While most of the story centers around Jack and Glory's reactions to him, I was drawn to Glory herself. A quiet, sad woman who seems remorsefully obligated to carry the weight of her family. A woman who loves deeply and whose kindness knows no bounds. Her tenderness to her brother was heartbreaking, especially because of her sense of its eternal inefficacy.
I wish Marilynne Robinson wrote more, but if this is the pace she has to work at to produce this kind of brilliance, so be it. My words can't even come close to doing it justice. ...more
This epic spans generations but centers around the life of the fascinating Father Damien. Every aspect of his story is compelling, as are the journeysThis epic spans generations but centers around the life of the fascinating Father Damien. Every aspect of his story is compelling, as are the journeys into the lives of other characters on the reservation. Erdrich deftly balances depth and breadth to create a vast yet intricately detailed and rich web of personalities, relationships, and histories. The tension between Catholicism and traditional Ojibwe spirituality is explored poignantly without demonizing either side.
Erdrich writes with a powerful, vivid clarity and characterizes her subjects with such depth and truth that I cannot wait to read the rest of her novels. I enjoyed Love Medicine a few months ago and was thrilled to see many of the same characters in this novel.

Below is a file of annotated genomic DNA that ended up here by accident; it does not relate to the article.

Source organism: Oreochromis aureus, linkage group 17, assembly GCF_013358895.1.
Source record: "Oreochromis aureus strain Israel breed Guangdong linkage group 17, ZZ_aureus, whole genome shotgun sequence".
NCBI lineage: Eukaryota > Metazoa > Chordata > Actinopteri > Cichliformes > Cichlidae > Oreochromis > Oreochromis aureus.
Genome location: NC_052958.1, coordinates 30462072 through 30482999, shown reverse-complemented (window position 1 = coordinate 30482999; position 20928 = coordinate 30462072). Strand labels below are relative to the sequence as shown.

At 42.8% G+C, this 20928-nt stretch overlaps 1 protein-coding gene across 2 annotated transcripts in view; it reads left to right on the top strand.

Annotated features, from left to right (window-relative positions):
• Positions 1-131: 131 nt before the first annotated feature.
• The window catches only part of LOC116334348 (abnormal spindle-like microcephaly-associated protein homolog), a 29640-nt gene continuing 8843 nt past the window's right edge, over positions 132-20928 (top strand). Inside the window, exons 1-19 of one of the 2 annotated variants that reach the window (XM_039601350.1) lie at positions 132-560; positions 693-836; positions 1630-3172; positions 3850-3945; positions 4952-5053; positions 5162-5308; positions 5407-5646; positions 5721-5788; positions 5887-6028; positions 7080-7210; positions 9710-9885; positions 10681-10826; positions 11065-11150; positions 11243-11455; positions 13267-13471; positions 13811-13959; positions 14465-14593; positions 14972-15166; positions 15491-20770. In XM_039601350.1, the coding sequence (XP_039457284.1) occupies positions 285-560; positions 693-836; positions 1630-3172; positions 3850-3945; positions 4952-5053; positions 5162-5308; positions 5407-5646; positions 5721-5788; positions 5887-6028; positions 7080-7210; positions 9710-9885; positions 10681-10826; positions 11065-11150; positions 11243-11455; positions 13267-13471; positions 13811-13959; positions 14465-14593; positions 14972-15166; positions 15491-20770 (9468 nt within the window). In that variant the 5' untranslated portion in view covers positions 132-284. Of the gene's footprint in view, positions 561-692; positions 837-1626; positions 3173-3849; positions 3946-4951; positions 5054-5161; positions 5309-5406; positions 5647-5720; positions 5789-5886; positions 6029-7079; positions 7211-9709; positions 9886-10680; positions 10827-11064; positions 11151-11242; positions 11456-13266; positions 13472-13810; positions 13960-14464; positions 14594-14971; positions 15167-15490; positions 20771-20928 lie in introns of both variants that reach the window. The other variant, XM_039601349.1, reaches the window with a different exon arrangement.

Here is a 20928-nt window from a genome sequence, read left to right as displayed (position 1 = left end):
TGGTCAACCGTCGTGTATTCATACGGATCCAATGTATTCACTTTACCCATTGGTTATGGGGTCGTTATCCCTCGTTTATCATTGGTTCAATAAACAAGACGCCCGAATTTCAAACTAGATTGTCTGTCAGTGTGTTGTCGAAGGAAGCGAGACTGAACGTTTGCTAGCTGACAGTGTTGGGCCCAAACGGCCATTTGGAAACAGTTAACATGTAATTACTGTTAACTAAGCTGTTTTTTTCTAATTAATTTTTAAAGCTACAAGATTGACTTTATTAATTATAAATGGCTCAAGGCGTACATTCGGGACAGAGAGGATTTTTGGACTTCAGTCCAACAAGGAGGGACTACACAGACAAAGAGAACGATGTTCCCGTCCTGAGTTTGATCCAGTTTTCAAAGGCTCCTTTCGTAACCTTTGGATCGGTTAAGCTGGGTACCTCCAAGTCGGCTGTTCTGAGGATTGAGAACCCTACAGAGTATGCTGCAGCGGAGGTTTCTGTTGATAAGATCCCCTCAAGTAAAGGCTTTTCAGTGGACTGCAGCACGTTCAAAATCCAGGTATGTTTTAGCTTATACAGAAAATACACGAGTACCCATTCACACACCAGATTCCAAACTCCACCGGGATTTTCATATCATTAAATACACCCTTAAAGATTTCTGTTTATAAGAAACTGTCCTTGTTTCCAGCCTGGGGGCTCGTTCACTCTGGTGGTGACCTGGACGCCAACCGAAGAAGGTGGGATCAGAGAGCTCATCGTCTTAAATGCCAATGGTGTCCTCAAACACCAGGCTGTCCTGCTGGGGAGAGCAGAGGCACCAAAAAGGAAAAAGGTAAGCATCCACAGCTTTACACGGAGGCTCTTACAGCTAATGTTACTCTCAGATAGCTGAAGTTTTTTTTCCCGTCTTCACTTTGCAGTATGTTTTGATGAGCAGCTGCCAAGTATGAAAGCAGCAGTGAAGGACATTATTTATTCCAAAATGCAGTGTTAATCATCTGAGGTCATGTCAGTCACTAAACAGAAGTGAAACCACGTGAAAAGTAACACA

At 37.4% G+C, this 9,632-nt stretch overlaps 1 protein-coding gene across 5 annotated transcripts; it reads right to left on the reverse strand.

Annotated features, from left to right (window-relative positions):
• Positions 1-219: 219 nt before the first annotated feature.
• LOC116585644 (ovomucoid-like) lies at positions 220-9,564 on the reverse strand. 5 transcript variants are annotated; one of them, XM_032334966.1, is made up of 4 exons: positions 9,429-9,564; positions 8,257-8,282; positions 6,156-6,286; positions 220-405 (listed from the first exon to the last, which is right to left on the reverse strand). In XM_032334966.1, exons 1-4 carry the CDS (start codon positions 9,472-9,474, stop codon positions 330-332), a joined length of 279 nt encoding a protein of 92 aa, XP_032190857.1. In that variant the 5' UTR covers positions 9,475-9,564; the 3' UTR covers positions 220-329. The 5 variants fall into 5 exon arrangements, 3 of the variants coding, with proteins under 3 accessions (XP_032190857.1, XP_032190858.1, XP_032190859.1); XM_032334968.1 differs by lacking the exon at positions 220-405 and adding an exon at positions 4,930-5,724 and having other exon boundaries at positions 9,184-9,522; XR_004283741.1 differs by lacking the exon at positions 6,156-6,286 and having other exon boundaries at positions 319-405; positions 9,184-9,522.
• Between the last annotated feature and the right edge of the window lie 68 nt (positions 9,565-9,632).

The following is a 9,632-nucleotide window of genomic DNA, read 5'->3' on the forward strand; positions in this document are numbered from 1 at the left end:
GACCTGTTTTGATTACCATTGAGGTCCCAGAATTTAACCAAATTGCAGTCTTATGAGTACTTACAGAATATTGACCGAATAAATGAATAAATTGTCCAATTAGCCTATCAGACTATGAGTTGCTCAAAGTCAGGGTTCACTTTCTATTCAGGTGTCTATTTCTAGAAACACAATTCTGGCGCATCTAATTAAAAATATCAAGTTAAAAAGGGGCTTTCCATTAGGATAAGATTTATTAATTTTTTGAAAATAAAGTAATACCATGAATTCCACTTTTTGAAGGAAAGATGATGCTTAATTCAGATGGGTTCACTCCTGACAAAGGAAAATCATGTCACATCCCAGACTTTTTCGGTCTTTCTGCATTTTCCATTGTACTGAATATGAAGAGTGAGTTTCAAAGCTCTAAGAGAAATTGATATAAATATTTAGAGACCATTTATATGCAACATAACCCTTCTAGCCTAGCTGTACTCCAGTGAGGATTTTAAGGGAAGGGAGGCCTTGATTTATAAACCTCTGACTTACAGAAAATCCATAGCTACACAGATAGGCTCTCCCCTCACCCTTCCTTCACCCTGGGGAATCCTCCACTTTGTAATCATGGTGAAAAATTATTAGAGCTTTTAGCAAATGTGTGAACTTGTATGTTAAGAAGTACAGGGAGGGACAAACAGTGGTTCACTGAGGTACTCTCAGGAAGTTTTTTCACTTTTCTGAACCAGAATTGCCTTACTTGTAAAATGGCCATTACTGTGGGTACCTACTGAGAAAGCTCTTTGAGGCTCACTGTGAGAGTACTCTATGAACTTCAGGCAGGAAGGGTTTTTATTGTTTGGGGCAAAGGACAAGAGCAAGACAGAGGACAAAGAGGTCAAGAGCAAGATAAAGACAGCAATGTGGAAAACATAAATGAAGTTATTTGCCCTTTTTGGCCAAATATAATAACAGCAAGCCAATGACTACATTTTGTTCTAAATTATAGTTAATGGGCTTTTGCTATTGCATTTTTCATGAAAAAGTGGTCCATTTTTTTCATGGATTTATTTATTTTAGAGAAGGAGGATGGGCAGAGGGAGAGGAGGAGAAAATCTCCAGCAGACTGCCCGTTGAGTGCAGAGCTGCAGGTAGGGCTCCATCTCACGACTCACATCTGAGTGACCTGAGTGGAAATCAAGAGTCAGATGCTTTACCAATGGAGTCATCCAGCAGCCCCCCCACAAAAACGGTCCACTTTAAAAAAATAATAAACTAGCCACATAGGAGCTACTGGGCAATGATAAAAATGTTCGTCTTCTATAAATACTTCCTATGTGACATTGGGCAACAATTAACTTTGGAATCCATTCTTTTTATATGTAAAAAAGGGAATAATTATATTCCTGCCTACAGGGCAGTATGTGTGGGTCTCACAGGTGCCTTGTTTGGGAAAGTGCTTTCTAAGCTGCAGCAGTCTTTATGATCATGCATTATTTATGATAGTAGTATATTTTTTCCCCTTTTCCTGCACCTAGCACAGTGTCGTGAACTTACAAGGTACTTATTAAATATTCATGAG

In the end notes, she thanks Paybomibiness (Dennis Jones), who taught at the University of Minnesota while I was a student there and spoke to my American Indian philosophies class about Ojibwe spirituality. He was fascinating and funny....more
Margaret Atwood's Surfacing has long been a favorite, and I decided to read it again as 2013 comes to a close to help me end the year on a good note.
IMargaret Atwood's Surfacing has long been a favorite, and I decided to read it again as 2013 comes to a close to help me end the year on a good note.
I love this book for so many reasons. Here are a few:
- I, too, often feel extremely disconnected from my body and my feelings.
- I totally understand the narrator's hatred of Americans, as representatives of the kind of brutality that human beings should but usually don't grow out of as they become adults.
- The imagery is so vivid. I can see that cabin, and especially its garden.
- Atwood does a perfect job of blending the past and the present. It feels so real, the way one moment sparks a memory - almost like the memory is a transparency laid over the present.
- Misinterpretations abound. There's a lot here about the falseness of narrative, of using words to describe and understand reality. Yet it obviously is a narrative. And a really, really good one.
What struck me this time is how little I know about Canada. I have never even thought about Canada's role in WWII (not that I do a whole lot of thinking about war in specifics - just in general: bad). I had no idea there were actual attacks in Canada during the war. Surfacing doesn't go into this too much, but it's there.
Another thing I focused on this time is the becoming-her-mother theme. Cooking dinner and cleaning up, feeding the jays, observing the others. Her brief break with reality (or maybe brief encounter with actual reality), including her long nap in the afternoon, looks like her mother's down times, out of which she always eventually emerged. That connection then predicts a return rather than a true, final break.
The main thing I love about this book is its richness. You can look at it from any angle, at any time, and it yields so much. It's a compact, perfect thing....more